Dick Woodward, 30 Biblical Reasons Why God’s People Suffer

30 Biblical Reasons Why God's People SufferHow can an all-powerful and good god allow evil and suffering?  As William Lane Craig points out, the problem of evil and suffering is the primary argument against the existence of God.  In this presentation he argues that “Christian theism is man’s last, best hope for a solution to the problem of evil,” distinguishing between the intellectual and emotional versions of the problem of evil.

But the question is so profound that it can be particularly difficult to separate emotions from intellect.  It can gnaw at our soul. Even those who accept the existence of God can have a hard time resolving evil and suffering. Continue reading


Process of Suffering

Do you ever think about why God works by processes?  After all, why doesn’t God just ‘poof’ everything to be the way he wants it to be?  Why take 13.7 billion years to get to today?  Why take 4.6 billion years to build the earth and shape its climate?  Why did Jesus have to suffer?

Why do people have to suffer?

Countless theologians have taken aim at that question.  Most dissect it from the standpoint of purpose—as in “What is the purpose of suffering?”  The realities of suffering remain among the biggest stumbling blocks for atheists and believers alike.

When it comes to suffeDick Woodwardring, I have no credentials.  But I do know an expert.  Here are two messages Dick Woodward preached on the topic (from among many cataloged here) that get to the heart of suffering.

Some questions we just can’t answer.  Other questions we should never even try to answer.  Just like the difference between knowledge (knowing the answers to questions) and wisdom (knowing which questions count), it’s really important to know when to keep our mouth shut.

Here’s a short video that illustrates the value of “showing up and shutting up.”

It also highlights the processes by which God redeems us from suffering—not just for the care receiver, but the caregiver, the pastor, and everyone else.  Redemption is a process.  For whatever reasons, God followed his own rules, and suffered ultimately for our redemption.  There was no way to ‘poof’ the redemption of mankind—God had to prove it.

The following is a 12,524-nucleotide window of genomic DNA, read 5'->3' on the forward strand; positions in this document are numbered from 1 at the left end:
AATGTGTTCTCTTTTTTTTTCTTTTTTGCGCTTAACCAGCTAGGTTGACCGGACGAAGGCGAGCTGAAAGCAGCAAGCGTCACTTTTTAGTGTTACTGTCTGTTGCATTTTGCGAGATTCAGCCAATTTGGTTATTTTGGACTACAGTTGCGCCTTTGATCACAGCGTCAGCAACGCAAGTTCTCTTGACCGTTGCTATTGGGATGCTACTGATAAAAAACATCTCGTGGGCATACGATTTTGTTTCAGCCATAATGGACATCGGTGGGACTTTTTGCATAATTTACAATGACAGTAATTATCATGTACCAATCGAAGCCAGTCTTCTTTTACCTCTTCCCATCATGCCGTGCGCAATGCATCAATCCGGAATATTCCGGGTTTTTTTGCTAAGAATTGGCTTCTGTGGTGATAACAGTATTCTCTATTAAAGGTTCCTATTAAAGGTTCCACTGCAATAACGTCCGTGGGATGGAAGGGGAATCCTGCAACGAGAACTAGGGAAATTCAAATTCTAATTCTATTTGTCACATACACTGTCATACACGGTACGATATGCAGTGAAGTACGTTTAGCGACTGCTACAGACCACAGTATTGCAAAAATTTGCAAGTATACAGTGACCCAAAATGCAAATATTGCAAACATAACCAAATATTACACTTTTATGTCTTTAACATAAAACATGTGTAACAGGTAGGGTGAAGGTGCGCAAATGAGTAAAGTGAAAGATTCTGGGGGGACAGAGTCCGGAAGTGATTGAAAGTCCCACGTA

“For my thoughts are not your thoughts, neither are your ways my ways,” declares the LORD.  “As the heavens are higher than the earth, so are my ways higher than your ways and my thoughts than your thoughts.”
Isaiah 55:8,9 (NIV)

“The only thing that counts is faith expressing itself through love.”
Apostle Paul, Galatians 5:6b (NIV)

The above story has a happy ending.  All three men interviewed in that video are ministers—and very good ones at that.  All three will tell you when people are suffering the most important thing you can do is show up.  And don’t pretend to know the reason for their suffering.

Sometimes we see the happy ending.  Sometimes the ending is just too hard to bear.  It’s hard sometimes to understand that God makes the rules, knows what he is doing, has a plan for each of us, values sincerity, doesn’t need us to attempt to explain anything for him, and intends ultimately for us not to have an ending.  But let’s keep our mouths shut and just use our feet and ears and arms when people are suffering.  The process is important.

HT: Steve Flanary, John Green, Bill Warrick, Steve Hooge, Dick Woodward